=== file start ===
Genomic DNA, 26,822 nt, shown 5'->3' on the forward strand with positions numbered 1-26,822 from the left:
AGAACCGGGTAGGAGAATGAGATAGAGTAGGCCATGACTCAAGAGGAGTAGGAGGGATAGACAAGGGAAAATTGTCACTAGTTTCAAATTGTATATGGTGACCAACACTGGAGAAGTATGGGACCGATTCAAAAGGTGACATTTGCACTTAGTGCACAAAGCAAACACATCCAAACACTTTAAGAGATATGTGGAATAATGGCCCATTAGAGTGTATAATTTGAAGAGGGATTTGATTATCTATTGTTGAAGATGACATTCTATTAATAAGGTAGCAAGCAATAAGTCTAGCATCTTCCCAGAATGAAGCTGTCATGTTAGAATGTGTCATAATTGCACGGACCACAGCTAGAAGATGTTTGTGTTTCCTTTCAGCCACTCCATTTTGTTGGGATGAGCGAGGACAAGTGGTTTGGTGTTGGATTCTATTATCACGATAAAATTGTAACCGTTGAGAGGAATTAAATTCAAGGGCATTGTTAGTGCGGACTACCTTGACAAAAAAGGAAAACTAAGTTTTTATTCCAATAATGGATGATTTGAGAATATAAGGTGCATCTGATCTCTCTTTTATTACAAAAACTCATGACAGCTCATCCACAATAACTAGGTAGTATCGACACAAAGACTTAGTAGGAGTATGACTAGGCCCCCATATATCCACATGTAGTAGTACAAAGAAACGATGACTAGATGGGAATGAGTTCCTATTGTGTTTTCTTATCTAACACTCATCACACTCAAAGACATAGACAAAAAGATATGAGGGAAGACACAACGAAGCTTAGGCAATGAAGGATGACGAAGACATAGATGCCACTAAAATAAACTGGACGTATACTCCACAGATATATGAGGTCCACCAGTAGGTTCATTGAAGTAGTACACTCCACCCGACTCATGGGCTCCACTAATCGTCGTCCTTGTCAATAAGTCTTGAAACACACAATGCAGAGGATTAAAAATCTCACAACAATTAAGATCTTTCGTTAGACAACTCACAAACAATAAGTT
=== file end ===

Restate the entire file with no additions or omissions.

Genomic DNA, 26,822 nt, shown 5'->3' on the forward strand with positions numbered 1-26,822 from the left:
AGAACCGGGTAGGAGAATGAGATAGAGTAGGCCATGACTCAAGAGGAGTAGGAGGGATAGACAAGGGAAAATTGTCACTAGTTTCAAATTGTATATGGTGACCAACACTGGAGAAGTATGGGACCGATTCAAAAGGTGACATTTGCACTTAGTGCACAAAGCAAACACATCCAAACACTTTAAGAGATATGTGGAATAATGGCCCATTAGAGTGTATAATTTGAAGAGGGATTTGATTATCTATTGTTGAAGATGACATTCTATTAATAAGGTAGCAAGCAATAAGTCTAGCATCTTCCCAGAATGAAGCTGTCATGTTAGAATGTGTCATAATTGCACGGACCACAGCTAGAAGATGTTTGTGTTTCCTTTCAGCCACTCCATTTTGTTGGGATGAGCGAGGACAAGTGGTTTGGTGTTGGATTCTATTATCACGATAAAATTGTAACCGTTGAGAGGAATTAAATTCAAGGGCATTGTTAGTGCGGACTACCTTGACAAAAAAGGAAAACTAAGTTTTTATTCCAATAATGGATGATTTGAGAATATAAGGTGCATCTGATCTCTCTTTTATTACAAAAACTCATGACAGCTCATCCACAATAACTAGGTAGTATCGACACAAAGACTTAGTAGGAGTATGACTAGGCCCCCATATATCCACATGTAGTAGTACAAAGAAACGATGACTAGATGGGAATGAGTTCCTATTGTGTTTTCTTATCTAACACTCATCACACTCAAAGACATAGACAAAAAGATATGAGGGAAGACACAACGAAGCTTAGGCAATGAAGGATGACGAAGACATAGATGCCACTAAAATAAACTGGACGTATACTCCACAGATATATGAGGTCCACCAGTAGGTTCATTGAAGTAGTACACTCCACCCGACTCATGGGCTCCACTAATCGTCGTCCTTGTCAATAAGTCTTGAAACACACAATGCAGAGGATTAAAAATCTCACAACAATTAAGATCTTTCGTTAGACAACTCACAAACAATAAGTT